Telemedical consultation: An alternative in Covid-19 world
Eastern Mirror Desk
Dimapur, June 5 (EMN): Telemedical consultation that allows healthcare professionals to treat patients from a distance is becoming a necessity in a world brought to a standstill by the Covid-19 pandemic.
Some Indian health workers over the decade have been practicing online consultation while in Nagaland, only a handful of doctors have been involved with this kind of approach.
Dr. Keduovinuo Keditsu, a cancer surgeon at Putuonuo Nursing Home in Kohima, who has been involved in telemedical consultation for more than three years, shared her opinions and experiences with Eastern Mirror recently.
Keditsu, who is said to be the only cancer surgeon in the state, shared that she does tele-consultation for her cancer patients who have earlier been treated and examined. “I also co-ordinate tele-consultations with medical and radiation oncologists outside the state and abroad, for my patients in Nagaland,” she said.
Keditsu shared that she generally does not do tele-consultations for first time patients as she considers it ‘inadequate and inappropriate to advice treatment related to cancer without seeing the patient in person’.
When asked if her patients show satisfaction and improvements, Keditsu said patients are happy to be in connection with the doctors as they can reach out in times of need without much effort and provide solutions as and when required.
Keditsu shared that it is important for patients to understand that telemedicine does not replace conventional face-to-face patient -to-doctor consultation.
“Telemedicine is just an alternative in dire and desperate situation, such as the instances where patient is unable to travel due to various reasons—long distance, bad road conditions, financial constraints, poor health conditions etc., or there is lack of the required specialist doctor in a particular district or state, as well as these times of lockdown,” she said.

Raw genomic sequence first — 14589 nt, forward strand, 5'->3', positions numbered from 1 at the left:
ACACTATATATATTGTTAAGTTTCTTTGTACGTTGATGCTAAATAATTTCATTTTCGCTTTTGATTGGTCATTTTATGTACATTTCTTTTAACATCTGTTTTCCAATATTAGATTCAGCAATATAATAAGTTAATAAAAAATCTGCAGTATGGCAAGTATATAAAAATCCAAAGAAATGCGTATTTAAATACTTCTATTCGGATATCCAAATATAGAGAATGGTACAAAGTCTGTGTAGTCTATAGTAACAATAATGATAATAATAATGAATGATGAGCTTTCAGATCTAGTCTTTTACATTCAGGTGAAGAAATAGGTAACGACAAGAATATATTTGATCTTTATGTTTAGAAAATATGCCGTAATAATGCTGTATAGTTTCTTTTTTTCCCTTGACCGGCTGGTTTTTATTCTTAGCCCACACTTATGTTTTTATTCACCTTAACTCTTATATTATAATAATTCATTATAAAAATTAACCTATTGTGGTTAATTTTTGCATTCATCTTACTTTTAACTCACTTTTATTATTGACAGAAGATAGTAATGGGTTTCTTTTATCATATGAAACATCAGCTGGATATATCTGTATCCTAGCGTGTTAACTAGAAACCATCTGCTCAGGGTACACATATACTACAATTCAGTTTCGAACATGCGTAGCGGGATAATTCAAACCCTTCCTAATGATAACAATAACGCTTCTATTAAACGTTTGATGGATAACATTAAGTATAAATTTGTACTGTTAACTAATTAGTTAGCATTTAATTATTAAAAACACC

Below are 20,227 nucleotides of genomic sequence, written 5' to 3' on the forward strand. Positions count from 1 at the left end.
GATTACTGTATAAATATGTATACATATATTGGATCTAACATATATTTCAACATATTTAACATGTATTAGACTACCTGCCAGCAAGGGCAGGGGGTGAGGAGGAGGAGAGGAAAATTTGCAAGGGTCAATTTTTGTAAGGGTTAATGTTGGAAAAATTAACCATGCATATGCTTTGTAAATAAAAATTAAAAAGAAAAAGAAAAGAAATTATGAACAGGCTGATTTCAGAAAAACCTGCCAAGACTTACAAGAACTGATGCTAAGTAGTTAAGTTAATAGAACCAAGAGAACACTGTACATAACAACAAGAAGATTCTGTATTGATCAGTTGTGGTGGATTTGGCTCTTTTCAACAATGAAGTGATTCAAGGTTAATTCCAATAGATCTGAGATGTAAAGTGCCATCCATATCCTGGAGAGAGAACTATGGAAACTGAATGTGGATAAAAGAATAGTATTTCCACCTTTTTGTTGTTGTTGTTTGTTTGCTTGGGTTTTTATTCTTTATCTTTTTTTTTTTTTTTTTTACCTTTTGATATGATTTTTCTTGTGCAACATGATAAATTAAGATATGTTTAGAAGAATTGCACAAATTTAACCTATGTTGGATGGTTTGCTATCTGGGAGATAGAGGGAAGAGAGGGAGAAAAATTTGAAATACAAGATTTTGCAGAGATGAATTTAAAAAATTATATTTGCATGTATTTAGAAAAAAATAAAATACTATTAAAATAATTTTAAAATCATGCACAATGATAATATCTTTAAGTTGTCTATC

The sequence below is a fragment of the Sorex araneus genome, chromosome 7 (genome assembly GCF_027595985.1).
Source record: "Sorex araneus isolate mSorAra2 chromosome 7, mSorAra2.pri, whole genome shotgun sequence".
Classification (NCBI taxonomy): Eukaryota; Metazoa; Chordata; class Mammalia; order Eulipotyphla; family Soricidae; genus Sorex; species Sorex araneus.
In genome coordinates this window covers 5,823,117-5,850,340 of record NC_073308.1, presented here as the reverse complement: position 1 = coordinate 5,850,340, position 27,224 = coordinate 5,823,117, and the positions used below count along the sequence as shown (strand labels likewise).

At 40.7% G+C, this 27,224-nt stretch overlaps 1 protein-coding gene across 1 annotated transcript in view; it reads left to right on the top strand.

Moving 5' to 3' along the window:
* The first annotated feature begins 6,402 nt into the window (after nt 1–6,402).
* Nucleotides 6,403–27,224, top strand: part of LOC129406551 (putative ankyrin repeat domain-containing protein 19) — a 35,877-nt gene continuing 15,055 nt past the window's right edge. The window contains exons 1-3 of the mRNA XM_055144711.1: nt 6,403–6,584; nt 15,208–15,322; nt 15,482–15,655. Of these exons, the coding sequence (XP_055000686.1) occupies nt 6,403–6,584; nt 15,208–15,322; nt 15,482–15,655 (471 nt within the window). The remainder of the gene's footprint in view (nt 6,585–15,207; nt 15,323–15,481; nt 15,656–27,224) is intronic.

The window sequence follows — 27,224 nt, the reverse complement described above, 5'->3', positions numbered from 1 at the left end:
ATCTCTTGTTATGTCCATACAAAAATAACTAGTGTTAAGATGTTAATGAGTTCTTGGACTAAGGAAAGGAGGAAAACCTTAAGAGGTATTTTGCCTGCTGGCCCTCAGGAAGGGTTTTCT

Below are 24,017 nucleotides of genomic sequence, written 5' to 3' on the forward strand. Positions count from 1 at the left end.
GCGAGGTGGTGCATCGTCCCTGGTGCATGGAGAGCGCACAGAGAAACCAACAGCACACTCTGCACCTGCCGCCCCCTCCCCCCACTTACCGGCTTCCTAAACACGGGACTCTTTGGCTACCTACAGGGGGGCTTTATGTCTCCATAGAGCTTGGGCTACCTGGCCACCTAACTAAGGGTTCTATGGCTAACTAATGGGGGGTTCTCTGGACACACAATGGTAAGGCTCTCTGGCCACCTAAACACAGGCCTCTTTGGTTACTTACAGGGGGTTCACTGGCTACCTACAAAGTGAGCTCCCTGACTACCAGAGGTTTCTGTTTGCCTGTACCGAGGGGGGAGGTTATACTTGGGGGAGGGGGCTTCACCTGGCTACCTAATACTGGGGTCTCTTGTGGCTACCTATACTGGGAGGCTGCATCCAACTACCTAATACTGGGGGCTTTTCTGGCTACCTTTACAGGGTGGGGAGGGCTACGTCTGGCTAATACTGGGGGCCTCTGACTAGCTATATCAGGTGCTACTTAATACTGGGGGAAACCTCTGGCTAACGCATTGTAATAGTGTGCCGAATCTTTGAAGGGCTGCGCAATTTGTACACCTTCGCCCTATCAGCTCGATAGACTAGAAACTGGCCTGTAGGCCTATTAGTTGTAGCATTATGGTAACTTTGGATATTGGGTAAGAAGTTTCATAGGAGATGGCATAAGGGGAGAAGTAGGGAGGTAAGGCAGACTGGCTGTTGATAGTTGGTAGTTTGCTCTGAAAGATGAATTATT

She however shared that her personal experience with telemedicine in the field of oncology may not apply to all fields of medicine.
Also, she said that the range of drugs that a doctor is permitted to prescribe within a telemedical consultation is limited, and hence patients need to understand this limitation. She also emphasised on the importance of patients providing detailed and accurate information and ‘utmost honesty and transparency ‘ from the patient’s side.
This newspaper also spoke with Dr. Apong Longchar, a child specialist and neonatologist at Nikos Hospital and Research Centre in Dimapur.
Longchar, who recently started telemedical consultation, said: “I had this idea for a long time, especially to reach out to people in the far-flung places of our state, but due to legal issues and the technology (smartphone accessibility and mobile network problem) it could not be used effectively.”
The doctor said he is using telemedical consultation to reach out to his patients as the Covid-19 pandemic has ‘changed the whole dynamic’.
“The beauty of telemedicine will be when it becomes a day-to-day thing and start reaching out to more rural people. Doctors can’t be available everywhere but through phone we can serve them,” he said.
Longchar, who has been practising since 2011, said that after the government of India made it legal, a group of paediatric doctors in Dimapur discussed and set some basic rules for doing this in Nagaland, and most of them have already started treating patients.
When asked about the charges, he said payments could be made through any online apps like Paytm, Google Pay, net banking etc.
It may be mentioned that few hospitals and clinics in the state have also started telemedical consultations.